The average price of used cars is starting to fall

(Montréal) Used car prices are showing signs of slowing down after two years of significant price increases, driven in particular by the shortage of new vehicles.

Posted at 2:14 p.m

Pierre Saint Arnaud
The Canadian Press

August data from the car sales page autotrader report for the first time in 18 months a very slight fall in the price of used cars, which is also followed by an increase in inventories.

Admittedly, the drop is minimal, 0.4% between June and July, but it’s part of a movement that started earlier, according to Benoit Béland, director of brand marketing at autotrader.

“It seems to be a trend because if you look at the last three months the rate of increase has slowed and that’s where we have stabilization. We agree that a 0.4% decline is rather neutral.

“But it’s a trend, because if we link it to the used car inventory, again for almost all models, we see it stabilizing there too,” he explains.

Sudden increases

He adds that although the figures for the month of August have not yet been compiled, the decline in the average price of used vehicles and the increase in inventories over the last month have been maintained and even amplified from week to week, which tends to confirm that the downward trend is good established.

It has to be said that the increases over the last few months have been brutal. Across Canada, the median price of a used car was $37,928, up 32% year-on-year. In Quebec, the increase over the past 12 months has been even worse, reaching 39.2%, but at an average price that is still below the Canadian average at $35,186.

Most of these increases are due to the decline in new car inventories during the pandemic. Disruptions in supply chains, particularly on the microchip side, have caused supply to collapse, leading consumers to turn to used vehicles. But here, too, the pressure is easing and production is tending towards full capacity.

Lots of preorders to go

However, Benoit Béland warns that it will take longer to ease the pressure on new car prices.

“The problem is that there were a lot of pre-orders. There was no inventory, but people still bought and were willing to wait. It will take a few months for this demand to be exhausted. »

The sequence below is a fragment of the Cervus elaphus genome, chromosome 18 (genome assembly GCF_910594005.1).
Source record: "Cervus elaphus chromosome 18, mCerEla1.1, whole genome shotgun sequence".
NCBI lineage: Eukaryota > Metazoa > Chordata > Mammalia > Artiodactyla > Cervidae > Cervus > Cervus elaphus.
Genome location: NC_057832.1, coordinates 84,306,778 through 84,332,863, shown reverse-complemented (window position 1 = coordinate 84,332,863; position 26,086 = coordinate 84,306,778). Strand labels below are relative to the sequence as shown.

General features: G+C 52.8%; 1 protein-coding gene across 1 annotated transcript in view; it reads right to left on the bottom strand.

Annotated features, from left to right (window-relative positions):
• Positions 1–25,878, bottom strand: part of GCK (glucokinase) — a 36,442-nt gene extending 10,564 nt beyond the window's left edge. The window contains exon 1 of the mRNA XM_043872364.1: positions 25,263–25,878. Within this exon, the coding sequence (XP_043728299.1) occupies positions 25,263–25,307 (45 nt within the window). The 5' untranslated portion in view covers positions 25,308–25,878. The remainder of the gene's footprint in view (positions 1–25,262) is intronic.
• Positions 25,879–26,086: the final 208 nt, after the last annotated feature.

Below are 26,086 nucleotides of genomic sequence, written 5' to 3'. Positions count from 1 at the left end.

The average price of a new car has also increased, but less than that of a used car, ie by a little less than 20% between July 2021 and July 2022 to $55,469 in Canada and $51,122 in Quebec.

Discounts set aside

Mr Béland’s explanation of the reasons for the rise in new car prices is very revealing of market practices.

“Prices have risen because manufacturers have done almost no discounting as they have done in the past to clear inventory as the little stock available has sold out. »

In other words, it is not so much the cost of the car that has increased, although there is some increase year after year, but the discounts that have been taken away. The data fromautotrader reflect this phenomenon as they are compiled from the retailer displayed price.

“The dealer shows the lowest price he can offer to beat the competitor. These are prices that include discounts,” explains Mr. Béland.

And as with used cars, we are observing that the stock of new vehicles, which has been steadily declining since the first quarter of 2021, is stabilizing, although it has not yet started to increase, except for trucks. That means once pre-orders are filled and the resumption of production allows new vehicle stocks to increase, we can expect dealers to start offering discounts again to sell the new stock.

Inflation will continue

On the other hand, Mr Béland warns, prices will not return to pre-pandemic levels.

“Once prices go up, it’s extremely rare in any area for them to go back to normal. Also, all of us as consumers are currently seeing a global labor shortage, high inflation due to oil and other food prices affecting production costs. »

But for used cars, whose intrinsic value hasn’t increased but whose price has exploded in line with demand, won’t we see a return to pre-pandemic prices? No, he replies, “because the majority of used car sales are made through dealers, and the proportion of sales by private individuals is marginal. And dealerships have operating costs, vehicle repair costs, labor costs, and all of those costs are going up. »

The Quebec Difference

every timeautotrader publishes its data, we find that the average price in Quebec for both used and new vehicles is well below the Canadian average and lower than that of all other Canadian provinces, with the exception of the Atlantic provinces.

“It’s always been like this and it depends on the type of vehicle you buy and what type of vehicle is available. We like luxury cars and big trucks less in Quebec if we compare them with British Columbia or Alberta, for example, which have very high sales of the famous “pickups“(Van),” explains Benoit Béland.

“We in Quebec have a smaller car and fewer luxuries. Yes, we’re SUVs just like the rest of Canada, but other than that, our tastes and ways of consuming vehicles are different. We buy fewer BMWs, Volvos and especially the famous “pickups‘ which, as he points out, have a very significant impact on the average price in a province due to their much higher cost.

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